Table of Contents
- Cue VS Cue confusion
- What does the cue button do on a mixer?
- What does the Cue button do on a CDJ / DJ controller?
- Hot Cues and Cue Points
Cue VS Cue confusion
Your DJ player (DJ controller or DJ software) has a cue button on the mixer and a cue button on the player.
The cue button gives you a preview of a track in both cases, but in a completely different way.
Both buttons have nothing to do with the other when it comes to functionality.
What does the cue button do on a mixer?
The Cue button on your mixer allows you to listen to a track that is not playing over the speakers.
This can be handy to listen if you selected to right track or to determine the starting position of a track.
But you can also use it to beat match your track before it is even playing over the speakers.
What does the Cue button do on a CDJ / DJ controller?
The Cue button on your DJ player allows you to start a track temporarily with no intention to finish it.
A cue button is a hybrid between a Play, Pause and Rewind button.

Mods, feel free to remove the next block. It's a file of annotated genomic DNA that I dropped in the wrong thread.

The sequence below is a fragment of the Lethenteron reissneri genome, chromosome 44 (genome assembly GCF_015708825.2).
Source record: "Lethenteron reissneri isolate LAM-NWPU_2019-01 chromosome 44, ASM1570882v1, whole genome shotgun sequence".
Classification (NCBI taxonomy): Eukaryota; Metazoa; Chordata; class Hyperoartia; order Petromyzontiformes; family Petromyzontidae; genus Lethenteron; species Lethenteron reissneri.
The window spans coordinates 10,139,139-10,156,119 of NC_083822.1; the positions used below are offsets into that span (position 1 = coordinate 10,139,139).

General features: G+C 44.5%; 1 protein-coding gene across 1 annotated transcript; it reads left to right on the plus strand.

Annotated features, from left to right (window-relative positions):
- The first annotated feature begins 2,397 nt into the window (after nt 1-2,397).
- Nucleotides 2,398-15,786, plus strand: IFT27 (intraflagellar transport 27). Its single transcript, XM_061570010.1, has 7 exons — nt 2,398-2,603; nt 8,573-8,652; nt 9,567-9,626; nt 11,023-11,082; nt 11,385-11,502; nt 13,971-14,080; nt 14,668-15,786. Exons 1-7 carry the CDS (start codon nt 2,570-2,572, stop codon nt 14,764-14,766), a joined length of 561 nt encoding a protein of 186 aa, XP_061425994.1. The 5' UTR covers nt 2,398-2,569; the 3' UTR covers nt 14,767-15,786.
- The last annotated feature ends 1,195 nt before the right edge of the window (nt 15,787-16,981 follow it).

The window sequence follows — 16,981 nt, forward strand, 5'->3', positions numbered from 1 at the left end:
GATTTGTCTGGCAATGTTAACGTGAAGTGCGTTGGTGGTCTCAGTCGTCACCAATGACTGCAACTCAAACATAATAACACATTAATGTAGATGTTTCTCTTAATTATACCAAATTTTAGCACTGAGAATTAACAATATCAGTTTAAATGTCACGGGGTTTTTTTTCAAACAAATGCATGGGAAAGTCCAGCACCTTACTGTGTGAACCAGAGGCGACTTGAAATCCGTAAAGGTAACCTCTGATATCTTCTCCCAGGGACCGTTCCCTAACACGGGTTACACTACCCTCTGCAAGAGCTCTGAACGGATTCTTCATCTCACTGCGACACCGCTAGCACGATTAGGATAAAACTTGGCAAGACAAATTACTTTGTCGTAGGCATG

A cue button is a play button that stops the track once you release the button.
The player will reset its “play head” to position where you pressed the Cue button.
This is useful to play a short portion of the track to hear if your positioned your track correctly.
It serves the purpose of a small preview of where the track starts playing, once the DJ hits Play.
Cue button when paused
When a track is paused and you press the Cue button, it will set a Cue Point.
That is the point that the player starts playing when you hit the Play button or Cue button.
However, you need to hold the Cue Button to keep playing the track, otherwise the player jumps back to the point where you set the cue point and pause the track automatically.
Whereas the Play Button keeps playing the track.
The idea is that you can quickly preview a track without having to rewind the track.
Cue button when playing
The track will rewind to the cue point and pause the track.
Why do DJs tap the Cue Button?
To start in a track at the right point a DJ can tap the cue button.
A human has a certain response time, which makes very likely we start the track too soon or too late.
By tapping the Cue button, the DJ can hear in his headphone (with the Cue on the mixer enabled) if tempo tapped on the Cue button on the player is correct.
Once the DJ is happy with the tempo he can tap the play button (once) in the same tempo.
Or hold the cue button and press play on CDJ players.
Since the song rewinds to the point of the cue automatically, DJs can tap the Cue button without it being a permanent play state.
Hot Cues and Cue Points
You can store a Cue in memory, this is called a Cue Point.
You can store multiple Cue Points in a track.
Hot Cues do basically the same thing, but allow for more trickery.
I’ll explain the details in my article on Cue Points and Hot Cues.